Kim, Eugenia. The Calligrapher’s Daughter. Holt. Aug. 2009. c.400p. ISBN 978-0-8050-8912-7. $26. F
Kim’s debut is the first-person chronicle of Najin, a young Korean woman growing up during Japan’s 30-year occupation of Korea. In 1915, when the story opens, Najin is only a child, though clearly she already resists cultural and familial traditions that would confine her. Najin’s father, a proud man whose calligraphy work has earned the royal family’s admiration, strives to force Najin into more traditional roles for women. Surprisingly, it is Najin’s mother, herself an obedient wife, who assists her daughter along her path to completing her education, sending Najin to serve in the king’s court against her husband’s wishes. Najin’s struggle to maintain traditions while a future with diverse possibilities beckons is the same story that unfolds for her country. The situation only worsens when World War II starts and Japanese oppression intensifies.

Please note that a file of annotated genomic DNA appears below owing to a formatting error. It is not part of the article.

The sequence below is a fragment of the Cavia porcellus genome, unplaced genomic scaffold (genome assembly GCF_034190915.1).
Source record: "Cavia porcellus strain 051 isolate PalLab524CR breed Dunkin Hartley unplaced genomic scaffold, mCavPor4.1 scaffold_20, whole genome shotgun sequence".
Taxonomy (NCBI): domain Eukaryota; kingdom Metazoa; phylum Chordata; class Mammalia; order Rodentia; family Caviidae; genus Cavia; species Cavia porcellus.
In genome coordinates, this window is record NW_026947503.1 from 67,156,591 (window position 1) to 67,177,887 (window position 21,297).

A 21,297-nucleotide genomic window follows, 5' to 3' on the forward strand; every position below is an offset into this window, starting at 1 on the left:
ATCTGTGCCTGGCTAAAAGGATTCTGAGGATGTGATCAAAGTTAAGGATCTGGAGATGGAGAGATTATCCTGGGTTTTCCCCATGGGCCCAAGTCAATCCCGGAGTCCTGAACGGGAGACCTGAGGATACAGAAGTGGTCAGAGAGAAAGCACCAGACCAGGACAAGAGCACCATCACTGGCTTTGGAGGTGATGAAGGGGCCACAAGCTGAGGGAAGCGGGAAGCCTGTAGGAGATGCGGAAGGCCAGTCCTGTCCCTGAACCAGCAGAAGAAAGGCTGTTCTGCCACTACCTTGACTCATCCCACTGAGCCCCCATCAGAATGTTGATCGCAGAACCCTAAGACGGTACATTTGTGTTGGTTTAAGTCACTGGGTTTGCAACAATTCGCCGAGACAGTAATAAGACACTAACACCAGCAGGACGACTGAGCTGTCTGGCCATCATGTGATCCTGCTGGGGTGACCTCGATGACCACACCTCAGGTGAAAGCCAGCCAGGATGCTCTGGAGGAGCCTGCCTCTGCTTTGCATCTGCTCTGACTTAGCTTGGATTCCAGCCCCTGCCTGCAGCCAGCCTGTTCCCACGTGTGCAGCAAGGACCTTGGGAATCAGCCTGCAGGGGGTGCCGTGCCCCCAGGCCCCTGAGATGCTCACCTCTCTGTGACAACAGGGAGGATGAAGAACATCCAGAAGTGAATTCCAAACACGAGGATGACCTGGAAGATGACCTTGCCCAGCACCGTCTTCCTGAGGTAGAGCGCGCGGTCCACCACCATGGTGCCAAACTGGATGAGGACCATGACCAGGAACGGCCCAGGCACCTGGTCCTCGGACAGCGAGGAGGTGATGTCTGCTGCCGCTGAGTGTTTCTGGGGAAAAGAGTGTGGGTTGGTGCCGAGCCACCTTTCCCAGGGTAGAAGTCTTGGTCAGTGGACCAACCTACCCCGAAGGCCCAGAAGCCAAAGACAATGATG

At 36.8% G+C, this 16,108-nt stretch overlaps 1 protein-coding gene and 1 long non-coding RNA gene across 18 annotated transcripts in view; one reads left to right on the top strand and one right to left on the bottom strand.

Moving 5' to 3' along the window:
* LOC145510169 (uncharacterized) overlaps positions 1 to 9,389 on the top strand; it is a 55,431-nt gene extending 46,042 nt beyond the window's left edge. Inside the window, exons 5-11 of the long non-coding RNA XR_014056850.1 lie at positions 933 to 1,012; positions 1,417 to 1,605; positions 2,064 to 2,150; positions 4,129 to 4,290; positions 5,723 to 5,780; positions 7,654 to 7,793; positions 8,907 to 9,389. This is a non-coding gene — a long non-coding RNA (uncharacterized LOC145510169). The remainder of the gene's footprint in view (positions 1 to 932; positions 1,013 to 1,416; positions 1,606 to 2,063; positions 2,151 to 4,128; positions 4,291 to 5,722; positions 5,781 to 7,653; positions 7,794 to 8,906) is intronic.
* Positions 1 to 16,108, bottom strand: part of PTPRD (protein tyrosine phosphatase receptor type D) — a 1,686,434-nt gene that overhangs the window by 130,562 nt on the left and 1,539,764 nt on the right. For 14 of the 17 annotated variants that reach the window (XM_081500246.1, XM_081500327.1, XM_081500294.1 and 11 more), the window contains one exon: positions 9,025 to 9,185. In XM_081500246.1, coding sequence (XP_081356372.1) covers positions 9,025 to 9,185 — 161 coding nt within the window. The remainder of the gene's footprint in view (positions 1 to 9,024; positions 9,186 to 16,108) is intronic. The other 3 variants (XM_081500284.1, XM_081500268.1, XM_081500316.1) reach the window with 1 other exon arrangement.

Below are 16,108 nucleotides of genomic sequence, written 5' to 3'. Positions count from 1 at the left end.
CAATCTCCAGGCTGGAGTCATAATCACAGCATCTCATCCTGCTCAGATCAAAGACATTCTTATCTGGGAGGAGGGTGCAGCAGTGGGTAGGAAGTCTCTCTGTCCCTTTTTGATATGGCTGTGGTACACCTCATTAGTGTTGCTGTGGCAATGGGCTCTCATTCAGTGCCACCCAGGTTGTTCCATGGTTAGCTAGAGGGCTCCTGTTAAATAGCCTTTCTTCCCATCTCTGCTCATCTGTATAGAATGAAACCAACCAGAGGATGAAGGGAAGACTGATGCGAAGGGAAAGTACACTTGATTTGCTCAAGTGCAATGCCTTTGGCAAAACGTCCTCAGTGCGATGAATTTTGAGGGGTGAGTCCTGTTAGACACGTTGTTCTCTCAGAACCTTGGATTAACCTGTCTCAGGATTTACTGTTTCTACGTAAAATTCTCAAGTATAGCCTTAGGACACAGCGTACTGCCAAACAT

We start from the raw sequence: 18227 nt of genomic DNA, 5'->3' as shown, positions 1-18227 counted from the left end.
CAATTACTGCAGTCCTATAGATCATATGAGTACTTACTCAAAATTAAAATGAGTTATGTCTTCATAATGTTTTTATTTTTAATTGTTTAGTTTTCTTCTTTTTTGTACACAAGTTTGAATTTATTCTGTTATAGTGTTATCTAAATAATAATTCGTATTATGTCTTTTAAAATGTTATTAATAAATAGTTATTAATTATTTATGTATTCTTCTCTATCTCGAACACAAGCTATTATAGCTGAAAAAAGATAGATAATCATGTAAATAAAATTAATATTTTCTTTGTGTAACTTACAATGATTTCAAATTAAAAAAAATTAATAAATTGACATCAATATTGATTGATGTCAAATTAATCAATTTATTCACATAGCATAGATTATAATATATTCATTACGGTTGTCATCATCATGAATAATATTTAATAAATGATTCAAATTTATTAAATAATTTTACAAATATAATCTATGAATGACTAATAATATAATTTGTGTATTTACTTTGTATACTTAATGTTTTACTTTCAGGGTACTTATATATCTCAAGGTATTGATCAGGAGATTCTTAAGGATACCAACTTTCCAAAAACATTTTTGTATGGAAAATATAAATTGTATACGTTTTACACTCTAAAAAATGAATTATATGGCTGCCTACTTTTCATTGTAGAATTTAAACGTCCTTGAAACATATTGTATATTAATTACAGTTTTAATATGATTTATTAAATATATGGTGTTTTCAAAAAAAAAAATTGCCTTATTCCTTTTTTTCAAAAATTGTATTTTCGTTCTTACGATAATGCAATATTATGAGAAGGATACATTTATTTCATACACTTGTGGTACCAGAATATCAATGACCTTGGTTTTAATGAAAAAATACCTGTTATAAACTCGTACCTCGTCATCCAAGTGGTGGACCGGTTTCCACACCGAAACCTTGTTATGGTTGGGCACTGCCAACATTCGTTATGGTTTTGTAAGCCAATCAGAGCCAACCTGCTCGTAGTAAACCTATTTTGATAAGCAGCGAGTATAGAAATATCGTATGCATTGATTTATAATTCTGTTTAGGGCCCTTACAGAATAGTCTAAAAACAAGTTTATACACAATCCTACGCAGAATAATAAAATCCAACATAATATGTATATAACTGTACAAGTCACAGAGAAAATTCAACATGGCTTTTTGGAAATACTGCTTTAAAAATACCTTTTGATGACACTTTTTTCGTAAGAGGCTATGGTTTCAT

VERDICT: Kim has excelled at portraying Najin as a spirited yet loyal daughter and wife while exposing a tragic time during Korea’s sustained history as a nation. [This was a pick at BookExpo 2009’s Librarians’ Book Shout and Share program.—Ed.]